Trump and the psychology of doom and gloom

Even if people are content with their own lives, their "a collectively shared sense of doom and gloom about society" is a major influence on their "decisions about divisive societal issues, such as voting for extremist parties" and Trump, according to psychological research from the University of Groningen, the Netherlands, and elsewhere. From Scientific American:

Commentators have argued that people voted for Trump because of economic anxiety, negative attitudes toward immigration, religion and race, and "a class rebellion against educated elitists." While many of these insights may contribute to an explanation, they do not reveal the whole story. For instance, the popular belief that Trump's voters were mainly working class turns out to be inaccurate.

Instead, new psychological research suggests that it is not necessarily citizens' personal (dis)content with their lives that matters as much as the perceived Zeitgeist of our time: a powerful shared feeling that society is taking a turn for the worse…

Recent research has found a way to capture, at least in part, the "spirit of the time." We proposed that while Zeitgeist was originally a concept used by philosophers, it essentially describes a psychological experience. As such, in its broadest sense, the Zeitgeist can be defined as a collection of shared values, attitudes, norms, and ideas that exist within a society at a certain time. Measuring such a general phenomenon is difficult, but we found a way to capture the one aspect we were specifically interested in: our collectively shared awareness about the state of society, which currently is characterized by a sense of doom and gloom.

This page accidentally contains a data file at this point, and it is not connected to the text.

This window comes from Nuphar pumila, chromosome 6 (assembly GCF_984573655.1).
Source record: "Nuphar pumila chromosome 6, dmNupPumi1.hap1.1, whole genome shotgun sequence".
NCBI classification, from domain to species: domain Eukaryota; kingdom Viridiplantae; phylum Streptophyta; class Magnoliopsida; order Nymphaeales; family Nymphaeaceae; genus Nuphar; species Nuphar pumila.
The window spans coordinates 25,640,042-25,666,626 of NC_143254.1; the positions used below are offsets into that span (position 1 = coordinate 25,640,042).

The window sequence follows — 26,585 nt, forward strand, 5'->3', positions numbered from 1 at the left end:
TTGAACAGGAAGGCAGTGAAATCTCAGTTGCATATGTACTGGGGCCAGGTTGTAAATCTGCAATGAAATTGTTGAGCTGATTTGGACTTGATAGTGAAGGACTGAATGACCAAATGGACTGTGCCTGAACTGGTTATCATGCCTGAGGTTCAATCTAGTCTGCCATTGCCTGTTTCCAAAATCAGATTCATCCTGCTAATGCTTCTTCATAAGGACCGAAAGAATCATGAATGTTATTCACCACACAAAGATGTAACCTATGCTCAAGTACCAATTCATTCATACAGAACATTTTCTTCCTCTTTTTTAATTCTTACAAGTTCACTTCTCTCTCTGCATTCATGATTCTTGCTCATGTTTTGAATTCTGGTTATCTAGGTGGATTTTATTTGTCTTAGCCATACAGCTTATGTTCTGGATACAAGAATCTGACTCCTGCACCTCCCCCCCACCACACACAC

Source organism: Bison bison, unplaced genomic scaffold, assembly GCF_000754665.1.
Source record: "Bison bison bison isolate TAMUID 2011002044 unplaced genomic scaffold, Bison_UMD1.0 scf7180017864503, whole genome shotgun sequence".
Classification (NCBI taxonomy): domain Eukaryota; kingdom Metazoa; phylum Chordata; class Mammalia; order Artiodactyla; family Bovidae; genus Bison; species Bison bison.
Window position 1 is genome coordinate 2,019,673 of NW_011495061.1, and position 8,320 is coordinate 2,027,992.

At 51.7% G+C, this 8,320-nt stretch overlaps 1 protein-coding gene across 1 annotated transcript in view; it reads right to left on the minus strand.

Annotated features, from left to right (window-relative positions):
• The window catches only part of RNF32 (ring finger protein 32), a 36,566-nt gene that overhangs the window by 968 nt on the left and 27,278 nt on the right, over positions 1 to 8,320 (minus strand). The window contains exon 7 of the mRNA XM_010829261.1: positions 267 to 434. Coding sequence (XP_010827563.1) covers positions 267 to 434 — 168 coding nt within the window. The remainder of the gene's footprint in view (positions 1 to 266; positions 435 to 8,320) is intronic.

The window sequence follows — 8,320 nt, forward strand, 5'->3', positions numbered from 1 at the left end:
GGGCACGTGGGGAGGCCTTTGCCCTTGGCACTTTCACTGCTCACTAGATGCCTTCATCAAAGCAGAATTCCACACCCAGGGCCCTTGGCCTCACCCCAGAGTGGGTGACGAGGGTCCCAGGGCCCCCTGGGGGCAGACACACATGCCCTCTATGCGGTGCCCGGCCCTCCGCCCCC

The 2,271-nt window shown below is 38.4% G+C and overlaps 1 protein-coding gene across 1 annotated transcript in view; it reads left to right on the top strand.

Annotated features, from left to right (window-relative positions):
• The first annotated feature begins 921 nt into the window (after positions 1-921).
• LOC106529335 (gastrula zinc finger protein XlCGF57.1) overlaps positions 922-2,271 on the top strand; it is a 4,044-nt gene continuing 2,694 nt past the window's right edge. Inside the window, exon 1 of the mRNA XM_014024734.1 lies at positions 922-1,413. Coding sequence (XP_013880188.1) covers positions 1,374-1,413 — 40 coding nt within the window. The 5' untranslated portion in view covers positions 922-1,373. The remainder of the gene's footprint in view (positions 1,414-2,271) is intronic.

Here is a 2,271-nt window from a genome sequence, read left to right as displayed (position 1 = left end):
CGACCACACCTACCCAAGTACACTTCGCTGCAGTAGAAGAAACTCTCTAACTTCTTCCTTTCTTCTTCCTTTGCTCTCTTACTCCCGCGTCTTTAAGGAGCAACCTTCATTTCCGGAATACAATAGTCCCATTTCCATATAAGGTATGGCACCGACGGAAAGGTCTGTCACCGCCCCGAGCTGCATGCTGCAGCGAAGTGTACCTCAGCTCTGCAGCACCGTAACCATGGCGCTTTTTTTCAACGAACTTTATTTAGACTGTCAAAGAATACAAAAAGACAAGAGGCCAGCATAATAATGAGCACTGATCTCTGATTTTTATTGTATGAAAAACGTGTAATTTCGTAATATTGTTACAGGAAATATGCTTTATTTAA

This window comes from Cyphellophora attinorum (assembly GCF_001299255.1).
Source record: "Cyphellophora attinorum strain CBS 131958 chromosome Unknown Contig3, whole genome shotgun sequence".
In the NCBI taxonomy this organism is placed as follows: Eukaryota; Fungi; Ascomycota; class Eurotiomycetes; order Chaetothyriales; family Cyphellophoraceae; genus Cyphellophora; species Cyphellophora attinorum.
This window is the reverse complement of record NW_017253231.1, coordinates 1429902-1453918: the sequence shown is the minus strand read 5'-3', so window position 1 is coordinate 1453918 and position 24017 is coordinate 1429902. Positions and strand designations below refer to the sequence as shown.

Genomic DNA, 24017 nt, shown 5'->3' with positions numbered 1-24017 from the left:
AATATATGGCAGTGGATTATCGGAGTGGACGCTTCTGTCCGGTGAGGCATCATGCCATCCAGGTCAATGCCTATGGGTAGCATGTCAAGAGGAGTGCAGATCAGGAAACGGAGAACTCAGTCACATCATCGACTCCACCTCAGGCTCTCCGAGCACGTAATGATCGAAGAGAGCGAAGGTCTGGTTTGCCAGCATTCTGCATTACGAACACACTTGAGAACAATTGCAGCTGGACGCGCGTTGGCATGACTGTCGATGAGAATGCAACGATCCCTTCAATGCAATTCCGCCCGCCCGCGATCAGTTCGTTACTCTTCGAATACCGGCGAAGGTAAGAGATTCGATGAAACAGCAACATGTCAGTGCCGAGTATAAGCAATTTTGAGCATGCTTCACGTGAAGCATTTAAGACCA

We reasoned that this sense of doom and gloom about society is rather tacit, applies to society as a whole instead of any one specific issue, and relates to something that intuitively "we all know to be true." Individuals have impressions about the extent to which people in general, are pessimistic or optimistic about the state of society. This implicit, generalized, collectively shared perception of how society is doing "colors" more specific ideas and judgments about society.

"Donald Trump and the Psychology of Doom and Gloom" by Anne Marthe van der Bles and Sander van der Linden (SciAm)